All Booked Up

Dear Booked,
I am a huge Woman's Day fan and hope they feature more hats soon. Maybe you should suggest a hat contest for your book club, wouldn't that be fun? Do you wear a hat to many social events? By the way, 'Sleeping With Ward Cleaver' is a very fun book that your club may actually like.
Write back,

Dear Veronica,
A friend of mine lost his job recently and now swears that he's found night work. Yet, I often see him visiting friends and neighbors at night, and quite late, too. He stays out so late, his hosts must certainly be sleeping by the time he leaves. And he is definitely not wearing a suit and tie, rather he looks like some sort of Mime the way he dresses lately. I can't imagine he'll keep whatever new job he has if he keeps this up.

Dear Perplexed,
Does he wear a hat?

Sunday, April 26, 2009


Things have really been getting hot lately, and I don't just mean the lovely weather we've been having. Oh but it has been absolutely balmy and wonderful - I just hope it stays so nice and warm for the tailgates. They're right around the corner and it would be blasted nasty if we got a chilly rain instead of this summer warmth. I've got a lovely Lilly dress to wear with my not quite as good as Lolly hat, and it would be ashame to have to sweater it up. But the point here is that the proverbial heat has been turned up at The Weekly. I'm not sure who has turned the heat up, quite frankly it was the air conditioner running the other day. But Sue-Nancy Quigley, Mr. Petigrew's secretary, said that it has, the heat that is, been turned up and someone was really starting to sweat. Odd phrases, really when you think about it. I absolutely did not see one person at The Weekly who was sweating. And as for the heat, as I've said it became quite hot outside these past few days, but inside of the offices the air conditioner was doing quite well at keeping it comfy.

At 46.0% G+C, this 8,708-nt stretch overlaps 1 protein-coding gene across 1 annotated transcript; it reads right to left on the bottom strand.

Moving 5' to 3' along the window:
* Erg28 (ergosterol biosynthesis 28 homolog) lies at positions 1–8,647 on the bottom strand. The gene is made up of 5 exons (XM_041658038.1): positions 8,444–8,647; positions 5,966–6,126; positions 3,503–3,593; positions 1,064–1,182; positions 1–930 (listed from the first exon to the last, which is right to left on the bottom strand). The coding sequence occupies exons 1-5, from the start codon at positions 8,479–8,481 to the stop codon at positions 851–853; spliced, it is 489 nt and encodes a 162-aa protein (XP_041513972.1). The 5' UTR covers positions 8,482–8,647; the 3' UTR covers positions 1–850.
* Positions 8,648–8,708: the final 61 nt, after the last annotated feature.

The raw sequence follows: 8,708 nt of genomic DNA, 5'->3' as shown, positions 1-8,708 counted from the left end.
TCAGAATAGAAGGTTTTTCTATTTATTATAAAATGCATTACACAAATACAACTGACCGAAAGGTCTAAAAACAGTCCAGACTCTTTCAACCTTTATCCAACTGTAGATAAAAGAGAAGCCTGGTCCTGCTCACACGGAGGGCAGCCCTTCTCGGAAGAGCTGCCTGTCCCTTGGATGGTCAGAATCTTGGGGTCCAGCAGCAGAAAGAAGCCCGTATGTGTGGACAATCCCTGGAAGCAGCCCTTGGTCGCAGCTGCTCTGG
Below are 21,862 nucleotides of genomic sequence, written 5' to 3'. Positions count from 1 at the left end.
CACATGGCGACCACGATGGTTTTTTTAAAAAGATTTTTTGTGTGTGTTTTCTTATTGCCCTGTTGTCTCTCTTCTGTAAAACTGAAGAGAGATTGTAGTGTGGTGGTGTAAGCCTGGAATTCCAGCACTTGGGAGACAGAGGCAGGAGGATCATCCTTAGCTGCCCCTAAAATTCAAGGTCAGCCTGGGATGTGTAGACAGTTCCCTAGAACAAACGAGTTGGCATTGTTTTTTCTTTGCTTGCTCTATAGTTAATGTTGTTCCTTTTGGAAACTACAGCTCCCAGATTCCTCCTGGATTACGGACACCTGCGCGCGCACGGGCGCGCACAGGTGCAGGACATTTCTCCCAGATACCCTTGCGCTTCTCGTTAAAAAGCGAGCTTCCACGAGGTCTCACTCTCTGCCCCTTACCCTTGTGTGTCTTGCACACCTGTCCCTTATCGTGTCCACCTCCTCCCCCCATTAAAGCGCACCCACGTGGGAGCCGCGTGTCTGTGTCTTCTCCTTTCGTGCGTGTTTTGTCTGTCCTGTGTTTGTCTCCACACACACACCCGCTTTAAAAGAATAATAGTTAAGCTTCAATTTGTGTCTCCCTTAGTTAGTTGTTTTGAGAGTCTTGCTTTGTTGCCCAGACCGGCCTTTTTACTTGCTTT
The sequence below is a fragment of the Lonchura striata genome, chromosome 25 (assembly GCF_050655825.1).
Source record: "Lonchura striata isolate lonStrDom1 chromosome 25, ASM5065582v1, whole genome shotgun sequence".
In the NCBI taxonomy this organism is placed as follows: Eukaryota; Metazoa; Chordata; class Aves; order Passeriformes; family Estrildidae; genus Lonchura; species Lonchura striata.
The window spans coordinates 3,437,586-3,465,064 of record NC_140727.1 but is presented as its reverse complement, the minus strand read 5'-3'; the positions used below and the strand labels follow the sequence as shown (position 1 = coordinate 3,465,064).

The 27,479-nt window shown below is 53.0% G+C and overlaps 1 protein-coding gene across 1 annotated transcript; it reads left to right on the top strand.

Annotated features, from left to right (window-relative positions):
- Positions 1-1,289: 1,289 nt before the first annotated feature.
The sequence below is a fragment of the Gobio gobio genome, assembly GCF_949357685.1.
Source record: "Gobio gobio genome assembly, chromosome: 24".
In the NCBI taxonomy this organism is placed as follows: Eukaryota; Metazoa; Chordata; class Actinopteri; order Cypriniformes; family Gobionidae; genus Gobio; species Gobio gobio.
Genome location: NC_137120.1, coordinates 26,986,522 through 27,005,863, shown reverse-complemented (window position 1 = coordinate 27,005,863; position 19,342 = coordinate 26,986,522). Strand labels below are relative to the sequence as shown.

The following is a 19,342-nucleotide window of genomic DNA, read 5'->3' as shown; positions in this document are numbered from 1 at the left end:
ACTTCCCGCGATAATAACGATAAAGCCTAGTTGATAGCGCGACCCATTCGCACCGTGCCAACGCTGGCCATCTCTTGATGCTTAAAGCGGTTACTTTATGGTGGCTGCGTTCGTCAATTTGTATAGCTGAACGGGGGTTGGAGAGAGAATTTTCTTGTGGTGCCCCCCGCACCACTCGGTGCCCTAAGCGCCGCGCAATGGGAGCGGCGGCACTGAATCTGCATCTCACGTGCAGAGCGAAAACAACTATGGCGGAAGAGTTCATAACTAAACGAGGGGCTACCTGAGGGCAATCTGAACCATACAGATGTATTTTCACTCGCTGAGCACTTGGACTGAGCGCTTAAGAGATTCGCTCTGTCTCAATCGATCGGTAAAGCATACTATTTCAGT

But the important point I believe worth mentioning is that things were getting quite exciting. Well you can imagine how absolutely tickled I am to learn that my column has made The Weekly quite the popular rag. Isabel says that it all has to do with endorsements, and I've apparently snagged an exclusive. Endorsement, that is. You see, it all started when I agreed to give safe keeping for Lolly Desjardin's Most Beautiful Hat entry. Apparently, Lolly felt convinced that The Burglar would make entry into her home and nick off with her Lemon Hat, and odd as it seems, felt old Burglar Man would skip right by my home. All slights aside, being the good sport that I am, I agreed and decided to reinforce the trenches, so to speak, by taking it up with The Burglar in my own manner. Straight to the point, I posted a letter from my pen to his eye in my weekly advice column. Asked the man straight out not to lift the Lemon hat of Lolly until after the tailgates. Which, by that point I'd imagine, the hat would no longer even need a space in my home.